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Installing the LocoNet Into Your Module - Page1
Now that we've come this far, we're ready to install the RJ12 telco jack into our module.  We'll take you on a trip from one end of the module to the other.  This will give you an overview of what an installed LocoNet system looks like.  This will give you some ideas as to how you can install the LocoNet into your module or your permanent layout.  
In building our module, we cut out openings on both sides of the module frame to insert either RJ12 6-wire telco jacks or UP3/5 panels.  I use RJ12 telco jacks, instead of UP3/5 panels.  However, the idea of connecting UP3/5s is the same as for RJ12s.  In both cases, we run some 6-wire Loconet cable from one end of the module, over to one throttle jack, across to the other throttle jack and out to the other end of the module. 
In the case of UP3/5 panels, there's two female jacks in the back of the UP3/5 panel.  Wiring is simply a matter of running cable from one end of the module to one of these jacks, another cable from the other jack to the next UP3/5, and so on.
Wiring RJ12 telco jacks gets to be a bit more complicated but the cost savings can be substantial if you've got a lot of jacks to wire into your modules.  To give you an idea of what this looks like, let's look underneath the module starting at the left end and work our way to the other end.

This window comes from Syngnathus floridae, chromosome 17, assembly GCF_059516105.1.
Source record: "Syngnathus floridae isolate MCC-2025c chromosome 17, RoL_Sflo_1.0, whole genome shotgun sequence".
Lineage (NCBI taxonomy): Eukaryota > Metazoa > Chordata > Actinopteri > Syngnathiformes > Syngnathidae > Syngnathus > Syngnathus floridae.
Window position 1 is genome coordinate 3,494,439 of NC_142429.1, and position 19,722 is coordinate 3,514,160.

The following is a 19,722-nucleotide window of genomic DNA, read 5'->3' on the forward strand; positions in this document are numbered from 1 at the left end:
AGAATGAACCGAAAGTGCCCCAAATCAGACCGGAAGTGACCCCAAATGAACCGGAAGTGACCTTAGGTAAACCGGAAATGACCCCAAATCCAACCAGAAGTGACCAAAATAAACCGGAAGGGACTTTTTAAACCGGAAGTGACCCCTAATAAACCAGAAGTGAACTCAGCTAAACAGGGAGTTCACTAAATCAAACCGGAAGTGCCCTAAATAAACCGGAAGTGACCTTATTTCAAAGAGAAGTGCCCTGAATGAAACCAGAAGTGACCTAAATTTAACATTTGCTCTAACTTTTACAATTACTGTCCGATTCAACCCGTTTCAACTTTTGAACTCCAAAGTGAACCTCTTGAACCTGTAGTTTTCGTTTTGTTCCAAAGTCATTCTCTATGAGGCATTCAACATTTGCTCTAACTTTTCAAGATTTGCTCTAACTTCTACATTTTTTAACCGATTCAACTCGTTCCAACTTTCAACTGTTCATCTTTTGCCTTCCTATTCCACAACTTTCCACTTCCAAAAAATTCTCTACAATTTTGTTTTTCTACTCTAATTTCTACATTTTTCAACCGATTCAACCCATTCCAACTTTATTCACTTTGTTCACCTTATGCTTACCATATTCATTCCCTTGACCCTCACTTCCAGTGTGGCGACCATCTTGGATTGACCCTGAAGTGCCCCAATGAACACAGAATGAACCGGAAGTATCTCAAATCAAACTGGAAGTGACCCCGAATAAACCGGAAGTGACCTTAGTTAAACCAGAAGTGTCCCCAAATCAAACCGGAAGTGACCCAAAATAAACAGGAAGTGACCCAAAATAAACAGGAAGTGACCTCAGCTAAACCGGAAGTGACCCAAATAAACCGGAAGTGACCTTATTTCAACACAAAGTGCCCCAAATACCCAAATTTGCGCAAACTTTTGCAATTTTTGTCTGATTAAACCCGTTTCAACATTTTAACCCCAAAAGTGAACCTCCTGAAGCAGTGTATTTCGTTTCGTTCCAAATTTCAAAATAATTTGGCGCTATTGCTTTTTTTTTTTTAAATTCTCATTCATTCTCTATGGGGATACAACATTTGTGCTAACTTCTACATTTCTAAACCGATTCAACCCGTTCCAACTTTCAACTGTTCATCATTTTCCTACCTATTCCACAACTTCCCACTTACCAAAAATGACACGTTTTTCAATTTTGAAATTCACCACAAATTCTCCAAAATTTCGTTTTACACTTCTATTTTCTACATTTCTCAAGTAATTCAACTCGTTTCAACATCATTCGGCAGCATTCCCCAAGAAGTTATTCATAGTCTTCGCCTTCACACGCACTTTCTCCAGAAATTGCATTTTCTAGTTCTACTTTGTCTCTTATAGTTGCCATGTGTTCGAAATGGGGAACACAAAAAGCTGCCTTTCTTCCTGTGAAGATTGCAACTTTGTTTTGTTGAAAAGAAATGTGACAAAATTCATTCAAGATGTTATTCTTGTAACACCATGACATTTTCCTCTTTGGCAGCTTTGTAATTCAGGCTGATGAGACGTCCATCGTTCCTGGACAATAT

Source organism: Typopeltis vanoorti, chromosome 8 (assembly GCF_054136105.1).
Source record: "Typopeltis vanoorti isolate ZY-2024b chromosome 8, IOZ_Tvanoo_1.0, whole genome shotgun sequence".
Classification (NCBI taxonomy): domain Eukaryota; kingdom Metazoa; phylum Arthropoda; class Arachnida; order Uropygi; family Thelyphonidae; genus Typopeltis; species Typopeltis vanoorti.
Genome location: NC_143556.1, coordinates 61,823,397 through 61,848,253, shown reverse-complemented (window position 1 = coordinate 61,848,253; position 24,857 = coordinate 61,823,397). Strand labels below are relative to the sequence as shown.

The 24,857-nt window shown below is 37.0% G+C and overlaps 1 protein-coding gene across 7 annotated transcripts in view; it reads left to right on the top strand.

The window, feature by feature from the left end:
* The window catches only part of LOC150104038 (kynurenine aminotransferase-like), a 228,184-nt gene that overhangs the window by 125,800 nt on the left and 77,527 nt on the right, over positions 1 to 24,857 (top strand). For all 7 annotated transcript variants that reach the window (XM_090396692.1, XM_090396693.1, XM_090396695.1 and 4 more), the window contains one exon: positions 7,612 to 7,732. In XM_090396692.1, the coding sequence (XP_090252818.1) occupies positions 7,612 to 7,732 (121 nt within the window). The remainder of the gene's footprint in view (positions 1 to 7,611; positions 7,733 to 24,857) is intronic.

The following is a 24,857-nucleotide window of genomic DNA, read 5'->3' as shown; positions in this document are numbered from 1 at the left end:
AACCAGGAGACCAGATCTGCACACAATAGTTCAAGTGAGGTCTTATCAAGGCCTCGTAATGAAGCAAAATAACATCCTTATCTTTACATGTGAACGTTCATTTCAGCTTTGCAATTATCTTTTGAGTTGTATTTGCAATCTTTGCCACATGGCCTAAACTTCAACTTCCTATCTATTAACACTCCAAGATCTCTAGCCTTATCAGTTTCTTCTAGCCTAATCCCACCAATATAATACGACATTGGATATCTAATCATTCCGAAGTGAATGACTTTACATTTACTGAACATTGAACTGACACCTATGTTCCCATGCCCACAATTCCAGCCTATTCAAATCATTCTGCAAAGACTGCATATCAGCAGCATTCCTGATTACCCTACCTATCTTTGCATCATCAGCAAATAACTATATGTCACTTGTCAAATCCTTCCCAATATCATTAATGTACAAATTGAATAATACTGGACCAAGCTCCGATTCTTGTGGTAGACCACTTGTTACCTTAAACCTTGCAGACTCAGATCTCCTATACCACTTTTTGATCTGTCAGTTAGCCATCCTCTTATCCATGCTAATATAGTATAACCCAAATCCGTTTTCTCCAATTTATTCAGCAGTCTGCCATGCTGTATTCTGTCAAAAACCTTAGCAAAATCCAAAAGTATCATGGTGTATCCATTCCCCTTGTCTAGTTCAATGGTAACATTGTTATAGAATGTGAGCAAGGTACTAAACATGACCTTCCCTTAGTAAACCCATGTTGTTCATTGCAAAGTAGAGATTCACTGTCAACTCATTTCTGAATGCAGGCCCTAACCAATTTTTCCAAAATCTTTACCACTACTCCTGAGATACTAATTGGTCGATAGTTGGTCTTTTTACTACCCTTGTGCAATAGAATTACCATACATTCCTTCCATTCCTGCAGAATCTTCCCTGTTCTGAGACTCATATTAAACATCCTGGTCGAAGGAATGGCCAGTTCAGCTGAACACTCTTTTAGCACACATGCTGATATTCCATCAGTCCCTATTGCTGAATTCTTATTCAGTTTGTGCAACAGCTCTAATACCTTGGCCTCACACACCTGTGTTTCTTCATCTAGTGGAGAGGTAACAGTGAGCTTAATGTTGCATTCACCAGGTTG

Wiring the Loconet - An Overview

At left end of the module, you'll see an RJ12 male jack.  At the other end of this wire on the top is an RJ12 double-female extension cord. The double-female extension cord has made my life a lot easier to install the jacks.  If you don't have access to the double-females, you might be able to use a combination of components.  Or, ultimately, you'll have to wire the cable directly into the jacks. 
  • The RJ12 double-female extension cord has been cut to length.  The RJ12 male plug has been crimped on the cut end at the left. 
  • Wire staples in the side of the module keeps everything secure. 
  • The RJ12 female throttle jack at the top (it's out of sight) has been installed in the module with a short piece of flat cable (this wiring has been done at the workbench). 
  • This cable has been cut to length, an RJ12 male plug crimped on the end, and plugged into one of the double-female jacks at the top. 

The photo below gives us a close-up of the top of the module. 
  • The RJ12 female throttle jack on the top right has been wired at the bench, then installed into the module frame. 
  • A wire staple holds this cable securely so that the exposed wires in the jack won't twist and break. 
  • The cable has been cut to length and a male RJ12 plug has been crimped onto the end. 
  • It has been plugged into the RJ12 double-female extension cord. 
  • Another piece of cable has been run to the bottom side of the module and male plugs crimped on both ends. 
  • The male plugs have been plugged into the top double-female extension cord and the bottom double-female extension cord (out of sight). 

Let's take a closer look at that RJ12 double-female extension cord. 

Let's move to the other side of the module. 
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